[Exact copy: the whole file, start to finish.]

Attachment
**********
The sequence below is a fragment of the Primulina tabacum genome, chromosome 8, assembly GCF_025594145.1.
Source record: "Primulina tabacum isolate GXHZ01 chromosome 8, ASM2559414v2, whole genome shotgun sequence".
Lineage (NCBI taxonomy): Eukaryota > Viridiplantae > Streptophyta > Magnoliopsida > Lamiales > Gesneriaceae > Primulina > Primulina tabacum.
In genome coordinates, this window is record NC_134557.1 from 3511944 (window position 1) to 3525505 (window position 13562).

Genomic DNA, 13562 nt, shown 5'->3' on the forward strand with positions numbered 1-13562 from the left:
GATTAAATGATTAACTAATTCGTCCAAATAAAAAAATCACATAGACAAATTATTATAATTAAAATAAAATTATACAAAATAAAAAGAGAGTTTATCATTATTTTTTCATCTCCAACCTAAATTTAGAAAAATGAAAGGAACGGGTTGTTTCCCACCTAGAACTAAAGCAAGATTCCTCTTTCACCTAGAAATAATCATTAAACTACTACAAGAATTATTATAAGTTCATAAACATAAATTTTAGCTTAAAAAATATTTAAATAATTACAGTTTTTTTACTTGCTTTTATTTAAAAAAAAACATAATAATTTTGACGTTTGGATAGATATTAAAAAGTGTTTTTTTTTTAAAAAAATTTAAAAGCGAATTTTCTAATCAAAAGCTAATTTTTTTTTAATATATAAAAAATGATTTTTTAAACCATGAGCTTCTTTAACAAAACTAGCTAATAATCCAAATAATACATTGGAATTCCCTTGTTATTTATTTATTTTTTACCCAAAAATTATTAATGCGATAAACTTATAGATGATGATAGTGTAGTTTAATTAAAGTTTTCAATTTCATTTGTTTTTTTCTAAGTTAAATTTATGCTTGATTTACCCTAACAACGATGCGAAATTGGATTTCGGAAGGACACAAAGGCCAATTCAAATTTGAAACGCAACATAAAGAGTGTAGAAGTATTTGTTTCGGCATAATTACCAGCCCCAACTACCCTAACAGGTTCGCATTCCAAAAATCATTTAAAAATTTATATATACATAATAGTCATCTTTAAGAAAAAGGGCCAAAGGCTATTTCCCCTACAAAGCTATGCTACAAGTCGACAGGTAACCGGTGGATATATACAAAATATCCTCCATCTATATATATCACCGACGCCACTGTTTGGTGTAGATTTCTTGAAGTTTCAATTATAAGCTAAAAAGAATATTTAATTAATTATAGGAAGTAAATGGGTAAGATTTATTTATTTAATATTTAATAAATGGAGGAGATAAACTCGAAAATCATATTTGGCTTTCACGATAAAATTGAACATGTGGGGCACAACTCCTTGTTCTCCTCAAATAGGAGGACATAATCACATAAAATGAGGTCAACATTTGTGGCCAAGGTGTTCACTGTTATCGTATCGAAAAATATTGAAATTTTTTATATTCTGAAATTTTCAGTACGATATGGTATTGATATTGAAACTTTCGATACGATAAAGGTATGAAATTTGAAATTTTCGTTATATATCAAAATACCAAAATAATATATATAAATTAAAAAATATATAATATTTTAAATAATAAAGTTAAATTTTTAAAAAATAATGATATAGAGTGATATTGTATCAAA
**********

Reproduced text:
The sequence below is a fragment of the Primulina tabacum genome, chromosome 8, assembly GCF_025594145.1.
Source record: "Primulina tabacum isolate GXHZ01 chromosome 8, ASM2559414v2, whole genome shotgun sequence".
Lineage (NCBI taxonomy): Eukaryota > Viridiplantae > Streptophyta > Magnoliopsida > Lamiales > Gesneriaceae > Primulina > Primulina tabacum.
In genome coordinates, this window is record NC_134557.1 from 3511944 (window position 1) to 3525505 (window position 13562).

Genomic DNA, 13562 nt, shown 5'->3' on the forward strand with positions numbered 1-13562 from the left:
GATTAAATGATTAACTAATTCGTCCAAATAAAAAAATCACATAGACAAATTATTATAATTAAAATAAAATTATACAAAATAAAAAGAGAGTTTATCATTATTTTTTCATCTCCAACCTAAATTTAGAAAAATGAAAGGAACGGGTTGTTTCCCACCTAGAACTAAAGCAAGATTCCTCTTTCACCTAGAAATAATCATTAAACTACTACAAGAATTATTATAAGTTCATAAACATAAATTTTAGCTTAAAAAATATTTAAATAATTACAGTTTTTTTACTTGCTTTTATTTAAAAAAAAACATAATAATTTTGACGTTTGGATAGATATTAAAAAGTGTTTTTTTTTTAAAAAAATTTAAAAGCGAATTTTCTAATCAAAAGCTAATTTTTTTTTAATATATAAAAAATGATTTTTTAAACCATGAGCTTCTTTAACAAAACTAGCTAATAATCCAAATAATACATTGGAATTCCCTTGTTATTTATTTATTTTTTACCCAAAAATTATTAATGCGATAAACTTATAGATGATGATAGTGTAGTTTAATTAAAGTTTTCAATTTCATTTGTTTTTTTCTAAGTTAAATTTATGCTTGATTTACCCTAACAACGATGCGAAATTGGATTTCGGAAGGACACAAAGGCCAATTCAAATTTGAAACGCAACATAAAGAGTGTAGAAGTATTTGTTTCGGCATAATTACCAGCCCCAACTACCCTAACAGGTTCGCATTCCAAAAATCATTTAAAAATTTATATATACATAATAGTCATCTTTAAGAAAAAGGGCCAAAGGCTATTTCCCCTACAAAGCTATGCTACAAGTCGACAGGTAACCGGTGGATATATACAAAATATCCTCCATCTATATATATCACCGACGCCACTGTTTGGTGTAGATTTCTTGAAGTTTCAATTATAAGCTAAAAAGAATATTTAATTAATTATAGGAAGTAAATGGGTAAGATTTATTTATTTAATATTTAATAAATGGAGGAGATAAACTCGAAAATCATATTTGGCTTTCACGATAAAATTGAACATGTGGGGCACAACTCCTTGTTCTCCTCAAATAGGAGGACATAATCACATAAAATGAGGTCAACATTTGTGGCCAAGGTGTTCACTGTTATCGTATCGAAAAATATTGAAATTTTTTATATTCTGAAATTTTCAGTACGATATGGTATTGATATTGAAACTTTCGATACGATAAAGGTATGAAATTTGAAATTTTCGTTATATATCAAAATACCAAAATAATATATATAAATTAAAAAATATATAATATTTTAAATAATAAAGTTAAATTTTTAAAAAATAATGATATAGAGTGATATTGTATCAAA